Shafiq R Khan


An Itroduction of SANSIBOLI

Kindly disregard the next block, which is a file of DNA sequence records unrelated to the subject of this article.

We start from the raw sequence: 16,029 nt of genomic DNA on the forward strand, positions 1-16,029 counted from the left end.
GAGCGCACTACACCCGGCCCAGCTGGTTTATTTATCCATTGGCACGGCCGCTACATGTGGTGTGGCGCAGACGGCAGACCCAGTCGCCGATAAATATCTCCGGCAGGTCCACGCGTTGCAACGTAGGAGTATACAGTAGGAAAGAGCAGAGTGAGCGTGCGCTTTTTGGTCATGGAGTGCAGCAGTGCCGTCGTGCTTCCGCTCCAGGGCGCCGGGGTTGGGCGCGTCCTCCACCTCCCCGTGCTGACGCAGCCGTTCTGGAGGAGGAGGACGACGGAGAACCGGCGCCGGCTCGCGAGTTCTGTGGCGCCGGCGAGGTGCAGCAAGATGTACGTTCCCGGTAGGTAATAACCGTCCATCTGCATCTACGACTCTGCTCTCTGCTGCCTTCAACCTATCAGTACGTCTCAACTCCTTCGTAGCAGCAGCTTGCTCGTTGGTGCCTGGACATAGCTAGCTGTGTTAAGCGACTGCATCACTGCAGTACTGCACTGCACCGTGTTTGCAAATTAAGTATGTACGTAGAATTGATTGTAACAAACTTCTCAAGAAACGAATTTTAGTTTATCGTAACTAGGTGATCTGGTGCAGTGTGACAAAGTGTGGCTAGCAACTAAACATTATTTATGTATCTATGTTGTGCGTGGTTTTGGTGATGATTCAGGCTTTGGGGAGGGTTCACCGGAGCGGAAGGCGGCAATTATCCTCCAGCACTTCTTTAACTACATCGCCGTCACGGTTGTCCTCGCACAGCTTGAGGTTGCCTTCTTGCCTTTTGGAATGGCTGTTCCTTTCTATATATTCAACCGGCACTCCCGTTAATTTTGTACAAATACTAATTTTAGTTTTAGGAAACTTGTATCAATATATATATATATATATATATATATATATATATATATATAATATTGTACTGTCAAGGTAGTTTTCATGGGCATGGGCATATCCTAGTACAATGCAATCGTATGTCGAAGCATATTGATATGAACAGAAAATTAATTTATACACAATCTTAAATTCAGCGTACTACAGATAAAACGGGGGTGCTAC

About sixty thousand speakers in Rajasthan, Haryana, Punjab, and Delhi states of India speak Sansiboli, a dialect of Rajasthani language of Indo-Aryan family. Regarding the origin of the name "Sansi" there are several views. Some say it has been taken up from the Hindi word Sahasi meaning courageous. Some derive it from the Sanskrit word Svasa, breathing, or Srasta, separated.Sansiboli is a highly endangered dialect of Rajasthani language of Indo-Aryan family. It is spoken by about sixty thousand speakers mainly in Rajasthan, Haryana, Punjab, and Delhi states of India. As a language, Sansiboli is not confined to any particular geographical boundary. It has benefitted from various sources, absorbed regional colors, and imbibed influence from neighboring languages and dialects. Thus, it has numerous phonological and morphological borrowings from Punjabi, Hindi, and Gujarati.Sansiboli is not effectively being passed on to the next generation and is on the verge of extinction. Very few people below the age of forty are fully competent in the language, and probably none of them will become active speakers. Many of the Sansis are likely to mix Hindi, Punjabi, or Gujarati elements in their speech depending on their geographical location.Sansiboli is the language of the people who are spread in the various parts of India. Some Sansis live a settled life, while some of them are nomads and always on move. In the census of 1891, the speakers of the Sansiboli were 90% of the total population of 5, 915 Sansis. However, according to the provisional data of the 2001 census, it only 10% of the Sansiboli speakers of the population of 60,000 are Sansis. More than half of the speakers of Sansiboli live in Rajasthan. Sansis speak in the Sansiboli with their kin and relatives and in Hindi, Punjabi or Gujarati with others. Those who can write it use Devanagari script.2. CULTURAL BACKGROUND OF THE SANSISSansi is a wandering tribe and does not have any special habitat, nor apparently any permanent interests or connections anywhere. In the past, they were very actively involved in criminal activity and so became known as a "criminal tribe". These wandering tribes are from Rajasthan. In an unprecedented move in the world of jurisprudence, they were put under the Criminal Tribes Act formulated by the British in 1871. Sansis have fought very hard for their freedom even after the British left India in 1947. They tried hard to free themselves from the grip of the 'Criminal Tribes Act' imposed by the British rulers. After a long fight finally they were freed (de-notified) from the label in 1952.Sansi tribals are endogamous with an ethnic identity. They are conscious of their ethnic homogeneity. They recognize the social distance that keeps them from other tribes or castes. Irrespective of the past legal status as a "criminal tribe" they live more in conformity with their social, economic, and cultural institutions than with the institutions widely established and followed around them. In short, they live in seclusion governed by their own social norms, and economy. Their social and economic conditions are at a less advanced stage than the stage reached by the other sections of the communities around them. At the same time, while they are in the process of losing their tribal characteristics, they are not yet integrated into the national mainstream.Since Sansis have no other permanent or traditional source of livelihood, most of them are presently involved in the business of making "country" liquor. Even their children are involved in some or the other way in this work, as the business is run from the house and everything is done in front of them. They also earn their livelihood through auto-rickshaw driving. Children of poorer parents work in tea stalls or automobile repair shops. They don't have proper civic facilities to lead a normal life. Above all, their health problem is very severe. People around the Sansis see them as a criminal tribe. Outsiders do not dare to speak with them. People around them perceive the Sansis to be very quarrelsome and consider that their fighting attitude is a basic barrier for any communication with them. This attitude or perception has always excluded the Sansis from having any meaningful contact with others, and has kept the Sansis aloof from the other segments of society. But, of course, Sansis have a traditional caste panchayat to maintain social control and deal with all disputes. They have their own rules and regulations, and people of the community are firm in following the rules under any and all circumstances.(cont.)
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